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Review: Shade, The Changing Girl #2

422284-_sx1280_ql80_ttd_High school is pretty terrible to begin with. The angst, the pressure, the hormones… I don’t know many people who actually claim that high school was the best time of their life. Being myself in high school was hard enough. I can’t imagine being an alien in a Madness Vest possessing the body of a 15-year-old girl.

For Loma Shade though, life has gotten that complicated. After possessing the body of Megan, Shade is dealing with the fallout of her new body’s previous owner’s life. While the details are fuzzy on just what happened that caused Megan to slip into a coma in the first place, the details are even more fuzzy to Shade. Bits and pieces slip in, but not enough to form a coherent picture of anything. It’s enough to overwhelm our new traveler as she tries to deal with the Madness for the first time. Something that, if the Ministry of Ministries on Meta is to be believed, can kill her if she’s not careful.

So far in its first two issues, Shade, The Changing Girl is a dense book. It throws you right into the Madness experienced by Shade as she tries to navigate her new life. The balance between Cecil Castellucci’s writing and Marley Zarcone and Kelly Fitzpatrick’s art makes sure of that. However, in the Madness, there is still a relatable story. In the case of this particular issue, it’s isolation. If you were any sort of weird kid in school, Shade’s struggle to understand the politics of popularity as well as her own life and her boredom with the material being taught is a straight blast from the past. Granted, with the extra alien layer, but that’s what makes it so mind bending and great. Part of what makes it so easy to lose yourself in this book is the colorful and twisty art from Zarcone and Fitzpatrick.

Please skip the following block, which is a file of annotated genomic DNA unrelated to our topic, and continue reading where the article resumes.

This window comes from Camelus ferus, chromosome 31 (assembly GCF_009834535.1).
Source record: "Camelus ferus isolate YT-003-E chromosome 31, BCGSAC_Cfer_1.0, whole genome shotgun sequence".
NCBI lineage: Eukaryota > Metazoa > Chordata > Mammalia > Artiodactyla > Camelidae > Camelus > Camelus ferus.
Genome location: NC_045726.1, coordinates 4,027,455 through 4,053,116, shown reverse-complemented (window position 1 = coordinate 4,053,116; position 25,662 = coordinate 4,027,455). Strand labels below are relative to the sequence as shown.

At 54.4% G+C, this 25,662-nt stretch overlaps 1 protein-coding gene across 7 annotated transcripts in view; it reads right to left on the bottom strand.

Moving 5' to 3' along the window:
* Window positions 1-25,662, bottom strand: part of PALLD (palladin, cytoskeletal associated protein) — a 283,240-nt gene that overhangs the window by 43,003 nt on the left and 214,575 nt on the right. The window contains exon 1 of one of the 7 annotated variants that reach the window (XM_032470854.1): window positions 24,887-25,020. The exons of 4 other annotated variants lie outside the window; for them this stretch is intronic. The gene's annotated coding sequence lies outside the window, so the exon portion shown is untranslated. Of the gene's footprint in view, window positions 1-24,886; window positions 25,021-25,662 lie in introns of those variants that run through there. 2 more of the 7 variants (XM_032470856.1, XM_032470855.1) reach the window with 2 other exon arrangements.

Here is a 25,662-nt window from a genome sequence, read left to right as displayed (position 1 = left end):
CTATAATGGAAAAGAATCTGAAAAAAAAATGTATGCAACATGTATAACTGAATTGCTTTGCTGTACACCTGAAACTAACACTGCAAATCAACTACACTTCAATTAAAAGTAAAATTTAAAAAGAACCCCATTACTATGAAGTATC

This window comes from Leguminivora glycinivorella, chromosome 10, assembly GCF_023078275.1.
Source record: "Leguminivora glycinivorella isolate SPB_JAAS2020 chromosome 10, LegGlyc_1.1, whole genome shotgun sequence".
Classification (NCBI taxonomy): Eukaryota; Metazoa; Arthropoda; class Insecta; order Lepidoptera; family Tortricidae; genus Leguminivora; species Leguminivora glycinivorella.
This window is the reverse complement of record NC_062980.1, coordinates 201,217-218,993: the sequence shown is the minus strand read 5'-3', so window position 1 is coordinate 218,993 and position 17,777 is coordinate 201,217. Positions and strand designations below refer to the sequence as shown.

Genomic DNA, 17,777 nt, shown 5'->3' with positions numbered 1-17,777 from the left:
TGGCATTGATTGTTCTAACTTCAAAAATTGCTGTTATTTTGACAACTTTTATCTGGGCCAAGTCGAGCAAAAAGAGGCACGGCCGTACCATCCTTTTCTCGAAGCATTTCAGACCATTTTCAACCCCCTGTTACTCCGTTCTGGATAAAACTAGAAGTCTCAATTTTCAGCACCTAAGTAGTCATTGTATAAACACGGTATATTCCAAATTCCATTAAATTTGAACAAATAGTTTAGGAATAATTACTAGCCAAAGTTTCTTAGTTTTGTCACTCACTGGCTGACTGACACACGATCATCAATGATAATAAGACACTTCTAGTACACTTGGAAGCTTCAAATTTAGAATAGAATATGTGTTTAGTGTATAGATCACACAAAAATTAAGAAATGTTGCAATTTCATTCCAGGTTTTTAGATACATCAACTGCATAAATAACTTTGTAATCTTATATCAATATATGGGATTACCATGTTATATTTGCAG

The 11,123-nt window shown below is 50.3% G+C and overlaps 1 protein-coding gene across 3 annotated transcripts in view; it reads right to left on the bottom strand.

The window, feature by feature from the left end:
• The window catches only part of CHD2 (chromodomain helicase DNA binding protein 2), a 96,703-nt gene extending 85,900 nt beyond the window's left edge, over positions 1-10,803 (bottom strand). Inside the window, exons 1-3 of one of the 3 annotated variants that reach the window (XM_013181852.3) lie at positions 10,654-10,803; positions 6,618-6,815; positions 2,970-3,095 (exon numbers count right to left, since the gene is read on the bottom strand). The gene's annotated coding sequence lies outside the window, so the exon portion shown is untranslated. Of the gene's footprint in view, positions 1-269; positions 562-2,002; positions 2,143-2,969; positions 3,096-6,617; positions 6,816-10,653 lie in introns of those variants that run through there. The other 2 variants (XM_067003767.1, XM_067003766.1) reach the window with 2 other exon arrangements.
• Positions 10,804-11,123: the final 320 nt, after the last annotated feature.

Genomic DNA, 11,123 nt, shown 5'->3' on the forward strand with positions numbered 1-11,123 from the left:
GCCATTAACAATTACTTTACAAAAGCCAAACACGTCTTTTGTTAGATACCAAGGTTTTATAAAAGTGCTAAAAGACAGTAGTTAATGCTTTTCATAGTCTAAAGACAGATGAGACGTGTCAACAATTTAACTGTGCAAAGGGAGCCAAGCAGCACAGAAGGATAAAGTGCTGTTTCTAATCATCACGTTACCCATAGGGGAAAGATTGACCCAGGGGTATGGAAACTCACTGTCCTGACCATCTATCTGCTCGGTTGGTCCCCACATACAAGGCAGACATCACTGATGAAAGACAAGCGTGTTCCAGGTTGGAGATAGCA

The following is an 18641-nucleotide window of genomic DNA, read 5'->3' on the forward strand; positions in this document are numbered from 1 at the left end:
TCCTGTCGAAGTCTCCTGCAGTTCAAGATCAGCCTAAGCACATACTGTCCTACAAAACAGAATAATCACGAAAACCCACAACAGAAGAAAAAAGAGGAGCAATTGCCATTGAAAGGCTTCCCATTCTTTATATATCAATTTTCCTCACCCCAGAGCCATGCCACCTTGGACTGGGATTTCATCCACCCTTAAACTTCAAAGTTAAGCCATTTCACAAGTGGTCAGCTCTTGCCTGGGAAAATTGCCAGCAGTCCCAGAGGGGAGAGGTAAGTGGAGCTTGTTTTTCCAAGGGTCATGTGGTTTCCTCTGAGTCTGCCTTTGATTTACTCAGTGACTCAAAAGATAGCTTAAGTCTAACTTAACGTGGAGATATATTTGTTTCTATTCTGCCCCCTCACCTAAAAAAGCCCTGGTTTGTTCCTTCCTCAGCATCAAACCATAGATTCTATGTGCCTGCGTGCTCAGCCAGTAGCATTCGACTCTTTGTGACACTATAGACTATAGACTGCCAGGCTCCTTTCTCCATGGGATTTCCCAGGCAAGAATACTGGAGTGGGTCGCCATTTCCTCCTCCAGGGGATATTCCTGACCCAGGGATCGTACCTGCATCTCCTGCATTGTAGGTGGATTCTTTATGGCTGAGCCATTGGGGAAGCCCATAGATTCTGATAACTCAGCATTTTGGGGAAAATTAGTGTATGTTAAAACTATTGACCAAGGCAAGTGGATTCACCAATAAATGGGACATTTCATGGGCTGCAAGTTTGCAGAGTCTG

Along with Shade’s struggle to adapt to her new life is a web of mysteries that builds on top of each other. Shade is trying to put together just what these people in her life are supposed to be to her. The swim team stays quiet, whispering to each other messages of fear. Megan’s mother Anna struggles to figure out just what her “daughter’s” deal is since waking up. The Ministry on Meta is trying to find the vest while Lepuck struggles to keep quiet about what Loma did. On top of all of this, it appears that Megan’s spirit might not be as dead as originally thought. Uh oh.


With all of that going on, it’s easy to understand why Shade wants to cling to River, but it’s also a good way to keep the plot moving forward. Now we’re in at least three different levels of intrigue as Shade has at least two groups trying to stop her. Not to mention wondering what the newly noncorporeal Megan will do now that she’s not bound to her broken body. If she’s going to be the figure in the wallpaper, to steal an allusion from this issue. This is what really drives this issue. Wondering just what Shade is going to do as all of these known and unknown forces prepare to move in. For her though, it’s less about a potential fight and more trying to understand her new life as she drags an old TV inside after walking home from school for “homework.” Let’s hope she can understand it before the Ministry or the Madness kills her.

Story: Cecil Castellucci Art: Marley Zarcone and Kelly Fitzpatrick
Story: 8.5 Art: 9.5 Overall: 9.0 Recommendation: Buy

DC Comics provided Graphic Policy with a FREE copy for review


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